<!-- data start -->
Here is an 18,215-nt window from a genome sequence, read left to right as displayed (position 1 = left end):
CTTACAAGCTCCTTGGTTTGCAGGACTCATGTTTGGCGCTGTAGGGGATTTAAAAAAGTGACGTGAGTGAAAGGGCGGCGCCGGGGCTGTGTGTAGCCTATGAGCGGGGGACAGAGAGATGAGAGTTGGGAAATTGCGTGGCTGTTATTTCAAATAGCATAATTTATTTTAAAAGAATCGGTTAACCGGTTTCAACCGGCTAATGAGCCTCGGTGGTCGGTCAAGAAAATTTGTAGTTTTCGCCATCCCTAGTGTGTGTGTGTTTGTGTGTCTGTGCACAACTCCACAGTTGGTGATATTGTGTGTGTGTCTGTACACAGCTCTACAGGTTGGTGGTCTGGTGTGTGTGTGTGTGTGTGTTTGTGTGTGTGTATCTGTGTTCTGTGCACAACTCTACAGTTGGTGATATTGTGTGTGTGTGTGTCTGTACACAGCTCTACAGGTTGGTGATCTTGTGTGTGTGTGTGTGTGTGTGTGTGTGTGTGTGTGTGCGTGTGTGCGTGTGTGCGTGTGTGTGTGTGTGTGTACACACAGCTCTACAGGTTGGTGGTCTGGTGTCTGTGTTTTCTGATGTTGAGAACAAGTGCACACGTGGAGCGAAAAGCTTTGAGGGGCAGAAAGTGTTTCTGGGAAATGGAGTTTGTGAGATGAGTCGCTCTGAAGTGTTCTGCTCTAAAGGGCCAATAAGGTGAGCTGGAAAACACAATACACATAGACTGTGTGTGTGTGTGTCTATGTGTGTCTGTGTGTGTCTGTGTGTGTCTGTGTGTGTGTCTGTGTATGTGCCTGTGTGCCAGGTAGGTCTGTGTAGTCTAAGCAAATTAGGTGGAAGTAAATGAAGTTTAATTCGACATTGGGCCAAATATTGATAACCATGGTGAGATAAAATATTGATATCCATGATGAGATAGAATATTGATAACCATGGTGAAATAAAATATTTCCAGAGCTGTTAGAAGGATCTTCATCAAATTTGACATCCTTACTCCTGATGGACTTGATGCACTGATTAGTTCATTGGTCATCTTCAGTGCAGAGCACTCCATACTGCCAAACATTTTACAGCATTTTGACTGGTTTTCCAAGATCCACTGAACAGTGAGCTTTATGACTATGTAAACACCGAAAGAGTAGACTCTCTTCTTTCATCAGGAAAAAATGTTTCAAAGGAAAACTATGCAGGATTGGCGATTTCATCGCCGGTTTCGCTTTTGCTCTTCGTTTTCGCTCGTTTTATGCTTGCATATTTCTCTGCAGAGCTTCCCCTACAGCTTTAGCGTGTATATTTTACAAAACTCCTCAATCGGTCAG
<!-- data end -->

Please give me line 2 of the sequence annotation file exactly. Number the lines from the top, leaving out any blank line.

CTTACAAGCTCCTTGGTTTGCAGGACTCATGTTTGGCGCTGTAGGGGATTTAAAAAAGTGACGTGAGTGAAAGGGCGGCGCCGGGGCTGTGTGTAGCCTATGAGCGGGGGACAGAGAGATGAGAGTTGGGAAATTGCGTGGCTGTTATTTCAAATAGCATAATTTATTTTAAAAGAATCGGTTAACCGGTTTCAACCGGCTAATGAGCCTCGGTGGTCGGTCAAGAAAATTTGTAGTTTTCGCCATCCCTAGTGTGTGTGTGTTTGTGTGTCTGTGCACAACTCCACAGTTGGTGATATTGTGTGTGTGTCTGTACACAGCTCTACAGGTTGGTGGTCTGGTGTGTGTGTGTGTGTGTGTTTGTGTGTGTGTATCTGTGTTCTGTGCACAACTCTACAGTTGGTGATATTGTGTGTGTGTGTGTCTGTACACAGCTCTACAGGTTGGTGATCTTGTGTGTGTGTGTGTGTGTGTGTGTGTGTGTGTGTGTGCGTGTGTGCGTGTGTGCGTGTGTGTGTGTGTGTGTACACACAGCTCTACAGGTTGGTGGTCTGGTGTCTGTGTTTTCTGATGTTGAGAACAAGTGCACACGTGGAGCGAAAAGCTTTGAGGGGCAGAAAGTGTTTCTGGGAAATGGAGTTTGTGAGATGAGTCGCTCTGAAGTGTTCTGCTCTAAAGGGCCAATAAGGTGAGCTGGAAAACACAATACACATAGACTGTGTGTGTGTGTGTCTATGTGTGTCTGTGTGTGTCTGTGTGTGTCTGTGTGTGTGTCTGTGTATGTGCCTGTGTGCCAGGTAGGTCTGTGTAGTCTAAGCAAATTAGGTGGAAGTAAATGAAGTTTAATTCGACATTGGGCCAAATATTGATAACCATGGTGAGATAAAATATTGATATCCATGATGAGATAGAATATTGATAACCATGGTGAAATAAAATATTTCCAGAGCTGTTAGAAGGATCTTCATCAAATTTGACATCCTTACTCCTGATGGACTTGATGCACTGATTAGTTCATTGGTCATCTTCAGTGCAGAGCACTCCATACTGCCAAACATTTTACAGCATTTTGACTGGTTTTCCAAGATCCACTGAACAGTGAGCTTTATGACTATGTAAACACCGAAAGAGTAGACTCTCTTCTTTCATCAGGAAAAAATGTTTCAAAGGAAAACTATGCAGGATTGGCGATTTCATCGCCGGTTTCGCTTTTGCTCTTCGTTTTCGCTCGTTTTATGCTTGCATATTTCTCTGCAGAGCTTCCCCTACAGCTTTAGCGTGTATATTTTACAAAACTCCTCAATCGGTCAG